Reflections on the Entomological Society of America 2021 Conference

Dr. Alison McAfee

Aparna Gopal

Written by: Dr. Alison McAfee, Postdoctoral Fellow, Foster Lab (right)
Edited by: Aparna Gopal, PhD Candidate, Karsan Lab (left)

Photo of bees with queen in middle. Photo by Dr. Alison McAfee. Used to illustrate research presented at the Entomological Society of America 2021 Conference.

In-person meetings are valuable for making connections and exchanging knowledge, but we should rethink our travel priorities in light of the climate crisis.

The Entomological Society of America (ESA) conference in Colorado, Denver, was among the first of the in-person conferences since the beginning of the COVID-19 pandemic. Between October 31st and November 3rd, 2021, a few hundred delegates gathered at the Colorado Convention Center to present their latest research on everything to do with insects. Although this turnout was a far cry from the ESA meeting I attended in 2013, which had several thousand attendees, somehow the small size of this meeting was still a bit overwhelming.

To exchange knowledge and network in person was refreshing, but the hybrid in-person and virtual format had some advantages as well. The hybrid format allowed some talks to be live-streamed to attendees at home, and many other talks were uploaded and accessible for review in the weeks following the conference. I found this feature to be invaluable, as there are only so many talks a person can attend in a day without succumbing to the usual “conference burnout.”

Worker bees. Photo by Dr. Alison McAfee. Used to illustrate research presented at the Entomological Society of America 2021 Conference.

Worker bees. Photo by Dr. Alison McAfee.

With my attendance supported by a CBR Travel Award, I presented my recent research on drone (male) honey bee sensitivity to abiotic stressors, including temperature and pesticide stress. I showed that, in a series of survival challenges, drones are disproportionately sensitive to hot and cold temperatures, as well as imidacloprid (a common insecticide) compared to females. Using proteomics, I showed that male and female bees have strikingly different expression patterns of proteins linked to stress responses.

The temperature sensitivity of male bees is particularly worrying, since extreme weather events such as heat waves, with which we are now all too familiar, are only expected to increase in frequency and severity. Here in B.C., some beekeepers observed the direct effects of extreme temperatures when they saw dead drones in their apiaries after the heat wave last June, which may have influenced their concurrent poor queen mating success.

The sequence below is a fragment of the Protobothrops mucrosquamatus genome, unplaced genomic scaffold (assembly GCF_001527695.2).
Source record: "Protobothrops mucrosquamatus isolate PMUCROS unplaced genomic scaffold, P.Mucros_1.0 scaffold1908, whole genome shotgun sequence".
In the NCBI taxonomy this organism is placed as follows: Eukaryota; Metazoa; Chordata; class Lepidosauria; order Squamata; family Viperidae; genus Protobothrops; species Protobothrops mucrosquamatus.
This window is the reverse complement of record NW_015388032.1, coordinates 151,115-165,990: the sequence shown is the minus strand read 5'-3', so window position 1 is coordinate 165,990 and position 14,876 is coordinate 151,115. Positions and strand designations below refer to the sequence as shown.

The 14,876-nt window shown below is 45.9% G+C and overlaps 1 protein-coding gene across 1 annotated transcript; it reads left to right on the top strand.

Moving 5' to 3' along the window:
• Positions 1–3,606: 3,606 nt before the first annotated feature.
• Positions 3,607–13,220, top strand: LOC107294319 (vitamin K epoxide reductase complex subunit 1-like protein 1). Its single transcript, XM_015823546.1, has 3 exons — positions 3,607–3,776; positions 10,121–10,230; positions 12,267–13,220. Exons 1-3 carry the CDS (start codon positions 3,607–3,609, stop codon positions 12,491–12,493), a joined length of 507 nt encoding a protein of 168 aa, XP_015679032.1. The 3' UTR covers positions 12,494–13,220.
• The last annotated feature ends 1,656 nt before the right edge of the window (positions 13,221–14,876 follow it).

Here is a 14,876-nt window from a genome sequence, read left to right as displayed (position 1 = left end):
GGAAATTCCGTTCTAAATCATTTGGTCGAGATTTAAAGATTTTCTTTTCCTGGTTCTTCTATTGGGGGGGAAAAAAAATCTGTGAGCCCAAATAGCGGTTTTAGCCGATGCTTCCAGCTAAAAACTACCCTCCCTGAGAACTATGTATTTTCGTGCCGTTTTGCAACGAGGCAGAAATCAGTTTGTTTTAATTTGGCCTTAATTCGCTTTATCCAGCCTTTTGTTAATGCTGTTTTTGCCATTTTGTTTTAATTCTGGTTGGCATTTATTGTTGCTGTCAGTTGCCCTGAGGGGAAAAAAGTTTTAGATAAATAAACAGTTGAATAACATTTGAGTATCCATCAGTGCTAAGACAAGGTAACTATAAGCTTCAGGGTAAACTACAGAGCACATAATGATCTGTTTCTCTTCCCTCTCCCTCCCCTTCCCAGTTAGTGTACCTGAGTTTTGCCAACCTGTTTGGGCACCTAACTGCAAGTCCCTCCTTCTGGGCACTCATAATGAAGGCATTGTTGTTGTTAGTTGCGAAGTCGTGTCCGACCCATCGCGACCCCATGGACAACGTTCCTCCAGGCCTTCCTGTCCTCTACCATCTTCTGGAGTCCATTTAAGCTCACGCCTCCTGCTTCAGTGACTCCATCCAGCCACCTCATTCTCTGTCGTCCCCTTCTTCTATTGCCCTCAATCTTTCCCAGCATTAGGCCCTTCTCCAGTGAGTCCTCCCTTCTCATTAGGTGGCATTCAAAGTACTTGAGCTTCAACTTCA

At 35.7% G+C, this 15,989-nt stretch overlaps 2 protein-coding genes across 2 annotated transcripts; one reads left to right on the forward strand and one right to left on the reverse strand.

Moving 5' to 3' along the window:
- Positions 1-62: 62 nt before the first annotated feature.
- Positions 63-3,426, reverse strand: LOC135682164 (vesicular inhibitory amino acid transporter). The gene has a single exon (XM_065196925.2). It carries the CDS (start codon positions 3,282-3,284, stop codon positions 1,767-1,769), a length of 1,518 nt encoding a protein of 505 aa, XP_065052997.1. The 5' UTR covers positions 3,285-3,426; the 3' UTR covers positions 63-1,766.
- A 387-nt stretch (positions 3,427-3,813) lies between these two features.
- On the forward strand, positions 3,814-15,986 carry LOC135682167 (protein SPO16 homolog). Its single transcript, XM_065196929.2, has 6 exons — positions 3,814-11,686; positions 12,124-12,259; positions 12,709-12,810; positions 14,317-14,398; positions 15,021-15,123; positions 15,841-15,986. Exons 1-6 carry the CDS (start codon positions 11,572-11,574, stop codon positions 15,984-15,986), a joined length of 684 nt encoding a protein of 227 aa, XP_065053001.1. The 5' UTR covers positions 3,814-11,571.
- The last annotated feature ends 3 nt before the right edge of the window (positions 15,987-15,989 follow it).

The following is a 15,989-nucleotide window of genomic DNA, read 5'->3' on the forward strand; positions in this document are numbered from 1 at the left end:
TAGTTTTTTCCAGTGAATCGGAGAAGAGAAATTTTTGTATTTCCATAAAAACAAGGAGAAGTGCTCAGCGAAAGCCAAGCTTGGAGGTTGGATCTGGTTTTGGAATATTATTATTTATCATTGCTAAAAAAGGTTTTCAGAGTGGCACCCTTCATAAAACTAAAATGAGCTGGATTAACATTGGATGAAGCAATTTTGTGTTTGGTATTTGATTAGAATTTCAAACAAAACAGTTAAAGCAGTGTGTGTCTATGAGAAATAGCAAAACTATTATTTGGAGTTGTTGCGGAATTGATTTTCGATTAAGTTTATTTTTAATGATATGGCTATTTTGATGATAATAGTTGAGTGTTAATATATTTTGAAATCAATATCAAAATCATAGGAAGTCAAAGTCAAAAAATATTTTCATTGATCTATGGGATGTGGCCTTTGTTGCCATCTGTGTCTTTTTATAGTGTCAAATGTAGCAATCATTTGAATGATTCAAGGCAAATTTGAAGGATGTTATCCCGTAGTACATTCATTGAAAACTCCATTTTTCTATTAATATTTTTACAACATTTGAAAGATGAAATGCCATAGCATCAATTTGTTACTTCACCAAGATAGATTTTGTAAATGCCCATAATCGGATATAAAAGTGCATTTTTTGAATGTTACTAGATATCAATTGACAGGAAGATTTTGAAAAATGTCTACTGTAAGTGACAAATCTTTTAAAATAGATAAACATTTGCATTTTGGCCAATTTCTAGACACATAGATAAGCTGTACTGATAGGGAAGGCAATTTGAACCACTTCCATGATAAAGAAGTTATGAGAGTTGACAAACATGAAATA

For me, the most impactful session of the conference was on “Understanding and responding to insect declines.” The talks in this session covered diverse topics including the impacts of invasive species, droughts, and other effects of climate change on insects, including heavier temperate winter rains and flooding of native bee nesting sites. As a honey bee fertility researcher, I am concerned that many of the factors affecting honey bee reproduction may also be detrimental to the native species.

Like a premonition, just two weeks after the ESA meeting concluded, record-breaking rainfalls flooded many parts of southern B.C., and now I am worried about the ground-nesting bees hibernating on the flood plains. This is just one of a series of extreme weather events we have experienced in B.C., which we should expect to encounter more often as the climate continues to change.

Many of us are thinking about individual actions we can take to help reduce our carbon footprints. Despite the professional benefits of in-person meetings and our desire to alleviate COVID-19 cabin fever, with the high carbon emissions associated with flying and extreme local environmental disasters, we should rethink if our desire to network in-person is really worth it.

Photography by Dr. Alison McAfee.


CBR Travel Awards are open to graduate students, postdoctoral fellows, research associates and clinical trainees in a lab or clinic directed by a CBR Principal Investigator. Learn more about the CBR Travel Award and how to apply.